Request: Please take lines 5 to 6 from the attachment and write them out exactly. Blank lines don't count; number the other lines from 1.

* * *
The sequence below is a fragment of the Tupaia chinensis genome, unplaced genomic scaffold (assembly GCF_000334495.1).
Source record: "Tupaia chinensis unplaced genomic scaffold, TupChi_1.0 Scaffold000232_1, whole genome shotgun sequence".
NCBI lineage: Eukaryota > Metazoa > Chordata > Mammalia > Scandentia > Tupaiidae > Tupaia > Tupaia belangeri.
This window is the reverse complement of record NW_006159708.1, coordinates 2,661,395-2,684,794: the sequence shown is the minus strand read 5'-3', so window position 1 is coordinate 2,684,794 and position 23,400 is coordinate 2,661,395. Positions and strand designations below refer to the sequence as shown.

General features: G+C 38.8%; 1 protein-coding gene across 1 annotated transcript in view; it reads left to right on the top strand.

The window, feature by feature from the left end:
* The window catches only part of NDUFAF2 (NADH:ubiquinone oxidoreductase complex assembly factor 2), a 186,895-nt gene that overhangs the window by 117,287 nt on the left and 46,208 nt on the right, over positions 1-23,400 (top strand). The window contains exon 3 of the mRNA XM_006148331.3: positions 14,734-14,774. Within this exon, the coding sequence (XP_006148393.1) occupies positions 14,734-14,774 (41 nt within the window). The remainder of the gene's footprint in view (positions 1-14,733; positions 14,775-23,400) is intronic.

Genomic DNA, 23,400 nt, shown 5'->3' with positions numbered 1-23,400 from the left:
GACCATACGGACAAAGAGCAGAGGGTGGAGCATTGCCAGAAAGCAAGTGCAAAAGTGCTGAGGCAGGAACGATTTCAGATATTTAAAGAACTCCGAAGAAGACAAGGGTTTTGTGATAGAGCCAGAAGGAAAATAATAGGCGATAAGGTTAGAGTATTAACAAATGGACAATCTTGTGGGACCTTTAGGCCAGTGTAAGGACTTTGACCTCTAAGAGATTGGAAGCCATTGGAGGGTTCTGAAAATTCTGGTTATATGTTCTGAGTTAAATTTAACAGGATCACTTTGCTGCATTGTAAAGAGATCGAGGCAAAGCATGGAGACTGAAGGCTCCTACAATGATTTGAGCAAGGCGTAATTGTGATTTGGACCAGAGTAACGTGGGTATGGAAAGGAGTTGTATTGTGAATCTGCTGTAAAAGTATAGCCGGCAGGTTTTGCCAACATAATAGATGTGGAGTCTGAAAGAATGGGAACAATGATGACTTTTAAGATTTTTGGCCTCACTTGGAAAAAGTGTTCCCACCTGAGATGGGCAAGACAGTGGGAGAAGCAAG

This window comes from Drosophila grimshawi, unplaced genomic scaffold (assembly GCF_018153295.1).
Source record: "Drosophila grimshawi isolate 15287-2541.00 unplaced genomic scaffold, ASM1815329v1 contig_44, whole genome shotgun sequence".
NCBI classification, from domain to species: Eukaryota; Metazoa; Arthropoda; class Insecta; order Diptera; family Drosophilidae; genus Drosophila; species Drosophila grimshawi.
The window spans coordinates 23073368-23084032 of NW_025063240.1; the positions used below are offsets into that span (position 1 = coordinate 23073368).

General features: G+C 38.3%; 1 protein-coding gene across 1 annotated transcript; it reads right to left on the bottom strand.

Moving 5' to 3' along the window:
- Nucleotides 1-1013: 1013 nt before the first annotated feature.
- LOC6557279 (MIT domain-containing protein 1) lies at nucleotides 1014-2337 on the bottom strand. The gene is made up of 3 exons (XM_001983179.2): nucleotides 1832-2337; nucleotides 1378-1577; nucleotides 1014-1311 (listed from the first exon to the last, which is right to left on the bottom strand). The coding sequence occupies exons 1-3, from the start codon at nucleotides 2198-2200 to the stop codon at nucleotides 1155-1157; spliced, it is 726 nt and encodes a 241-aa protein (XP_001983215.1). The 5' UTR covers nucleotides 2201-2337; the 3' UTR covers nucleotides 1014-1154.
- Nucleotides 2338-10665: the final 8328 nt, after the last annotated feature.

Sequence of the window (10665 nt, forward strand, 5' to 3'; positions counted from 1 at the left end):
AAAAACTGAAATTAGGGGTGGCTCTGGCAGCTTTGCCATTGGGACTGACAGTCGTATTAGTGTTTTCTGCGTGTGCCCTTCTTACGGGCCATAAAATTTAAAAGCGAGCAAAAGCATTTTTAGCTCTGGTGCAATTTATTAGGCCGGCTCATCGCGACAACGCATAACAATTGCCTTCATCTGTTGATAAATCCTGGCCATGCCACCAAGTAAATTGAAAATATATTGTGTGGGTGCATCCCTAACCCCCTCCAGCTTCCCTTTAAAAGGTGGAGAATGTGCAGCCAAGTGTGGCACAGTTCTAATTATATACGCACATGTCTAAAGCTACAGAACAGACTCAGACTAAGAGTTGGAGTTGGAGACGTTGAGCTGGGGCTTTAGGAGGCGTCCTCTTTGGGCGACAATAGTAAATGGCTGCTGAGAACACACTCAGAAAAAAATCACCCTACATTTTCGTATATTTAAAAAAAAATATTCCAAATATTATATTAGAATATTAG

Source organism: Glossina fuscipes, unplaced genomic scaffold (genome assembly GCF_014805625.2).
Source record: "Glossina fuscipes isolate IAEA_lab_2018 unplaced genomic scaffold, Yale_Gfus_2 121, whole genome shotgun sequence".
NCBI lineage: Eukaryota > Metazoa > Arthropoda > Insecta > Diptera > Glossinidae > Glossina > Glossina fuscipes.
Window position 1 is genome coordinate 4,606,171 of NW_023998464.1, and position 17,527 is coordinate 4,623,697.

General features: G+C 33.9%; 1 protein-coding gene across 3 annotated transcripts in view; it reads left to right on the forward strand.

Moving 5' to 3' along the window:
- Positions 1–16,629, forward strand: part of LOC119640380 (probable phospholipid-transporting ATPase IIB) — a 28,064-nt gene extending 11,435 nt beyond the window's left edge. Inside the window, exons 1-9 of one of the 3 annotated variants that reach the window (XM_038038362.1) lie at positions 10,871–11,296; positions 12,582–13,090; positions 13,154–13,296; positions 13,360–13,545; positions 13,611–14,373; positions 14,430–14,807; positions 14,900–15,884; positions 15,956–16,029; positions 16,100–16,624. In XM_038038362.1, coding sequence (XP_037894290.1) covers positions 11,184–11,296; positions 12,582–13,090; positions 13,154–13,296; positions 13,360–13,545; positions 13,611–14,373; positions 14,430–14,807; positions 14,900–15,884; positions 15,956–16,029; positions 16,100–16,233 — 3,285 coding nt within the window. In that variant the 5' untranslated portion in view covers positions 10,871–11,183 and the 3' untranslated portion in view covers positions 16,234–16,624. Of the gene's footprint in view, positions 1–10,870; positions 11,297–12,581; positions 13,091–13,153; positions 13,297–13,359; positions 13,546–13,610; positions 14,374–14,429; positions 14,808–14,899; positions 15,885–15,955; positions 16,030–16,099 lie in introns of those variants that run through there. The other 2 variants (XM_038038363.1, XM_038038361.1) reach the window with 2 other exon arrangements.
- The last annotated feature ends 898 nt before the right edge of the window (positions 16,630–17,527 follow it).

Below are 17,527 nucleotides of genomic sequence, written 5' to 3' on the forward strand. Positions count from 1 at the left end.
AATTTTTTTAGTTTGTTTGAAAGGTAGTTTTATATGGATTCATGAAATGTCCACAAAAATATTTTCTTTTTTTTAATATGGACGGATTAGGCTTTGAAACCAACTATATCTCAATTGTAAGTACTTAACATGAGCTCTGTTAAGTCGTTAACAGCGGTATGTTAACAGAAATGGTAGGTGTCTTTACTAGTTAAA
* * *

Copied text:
General features: G+C 38.8%; 1 protein-coding gene across 1 annotated transcript in view; it reads left to right on the top strand.

The window, feature by feature from the left end: